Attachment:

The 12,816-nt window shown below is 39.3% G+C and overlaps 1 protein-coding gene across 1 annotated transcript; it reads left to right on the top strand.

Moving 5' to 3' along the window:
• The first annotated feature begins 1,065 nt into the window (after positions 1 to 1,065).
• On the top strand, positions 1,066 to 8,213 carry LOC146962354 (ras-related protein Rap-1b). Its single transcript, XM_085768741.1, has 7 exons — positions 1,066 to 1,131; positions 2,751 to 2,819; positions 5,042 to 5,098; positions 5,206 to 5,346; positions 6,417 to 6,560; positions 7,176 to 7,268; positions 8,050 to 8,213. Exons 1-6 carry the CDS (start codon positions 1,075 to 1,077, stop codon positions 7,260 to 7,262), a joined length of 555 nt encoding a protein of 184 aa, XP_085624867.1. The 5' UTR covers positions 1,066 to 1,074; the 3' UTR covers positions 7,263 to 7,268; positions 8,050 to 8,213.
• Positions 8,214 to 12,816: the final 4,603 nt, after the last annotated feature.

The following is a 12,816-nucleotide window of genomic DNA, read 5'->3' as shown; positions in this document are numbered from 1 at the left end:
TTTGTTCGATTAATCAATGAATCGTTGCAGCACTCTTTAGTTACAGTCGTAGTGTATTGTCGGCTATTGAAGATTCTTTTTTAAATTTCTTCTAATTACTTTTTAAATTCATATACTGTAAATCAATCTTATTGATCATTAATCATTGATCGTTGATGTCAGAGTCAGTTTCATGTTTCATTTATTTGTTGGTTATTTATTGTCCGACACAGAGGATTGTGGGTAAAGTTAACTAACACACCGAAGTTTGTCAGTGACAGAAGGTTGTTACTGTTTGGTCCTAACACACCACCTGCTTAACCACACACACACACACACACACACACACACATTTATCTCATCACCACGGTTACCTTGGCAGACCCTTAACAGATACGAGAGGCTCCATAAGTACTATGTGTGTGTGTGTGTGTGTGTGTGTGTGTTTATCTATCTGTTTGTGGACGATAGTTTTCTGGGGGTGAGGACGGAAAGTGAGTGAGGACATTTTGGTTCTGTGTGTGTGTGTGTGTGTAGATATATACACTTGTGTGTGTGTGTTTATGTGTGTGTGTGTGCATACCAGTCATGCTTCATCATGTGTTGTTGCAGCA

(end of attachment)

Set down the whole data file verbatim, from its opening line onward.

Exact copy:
The 12,816-nt window shown below is 39.3% G+C and overlaps 1 protein-coding gene across 1 annotated transcript; it reads left to right on the top strand.

Moving 5' to 3' along the window:
• The first annotated feature begins 1,065 nt into the window (after positions 1 to 1,065).
• On the top strand, positions 1,066 to 8,213 carry LOC146962354 (ras-related protein Rap-1b). Its single transcript, XM_085768741.1, has 7 exons — positions 1,066 to 1,131; positions 2,751 to 2,819; positions 5,042 to 5,098; positions 5,206 to 5,346; positions 6,417 to 6,560; positions 7,176 to 7,268; positions 8,050 to 8,213. Exons 1-6 carry the CDS (start codon positions 1,075 to 1,077, stop codon positions 7,260 to 7,262), a joined length of 555 nt encoding a protein of 184 aa, XP_085624867.1. The 5' UTR covers positions 1,066 to 1,074; the 3' UTR covers positions 7,263 to 7,268; positions 8,050 to 8,213.
• Positions 8,214 to 12,816: the final 4,603 nt, after the last annotated feature.

The following is a 12,816-nucleotide window of genomic DNA, read 5'->3' as shown; positions in this document are numbered from 1 at the left end:
TTTGTTCGATTAATCAATGAATCGTTGCAGCACTCTTTAGTTACAGTCGTAGTGTATTGTCGGCTATTGAAGATTCTTTTTTAAATTTCTTCTAATTACTTTTTAAATTCATATACTGTAAATCAATCTTATTGATCATTAATCATTGATCGTTGATGTCAGAGTCAGTTTCATGTTTCATTTATTTGTTGGTTATTTATTGTCCGACACAGAGGATTGTGGGTAAAGTTAACTAACACACCGAAGTTTGTCAGTGACAGAAGGTTGTTACTGTTTGGTCCTAACACACCACCTGCTTAACCACACACACACACACACACACACACACACATTTATCTCATCACCACGGTTACCTTGGCAGACCCTTAACAGATACGAGAGGCTCCATAAGTACTATGTGTGTGTGTGTGTGTGTGTGTGTGTGTTTATCTATCTGTTTGTGGACGATAGTTTTCTGGGGGTGAGGACGGAAAGTGAGTGAGGACATTTTGGTTCTGTGTGTGTGTGTGTGTGTAGATATATACACTTGTGTGTGTGTGTTTATGTGTGTGTGTGTGCATACCAGTCATGCTTCATCATGTGTTGTTGCAGCA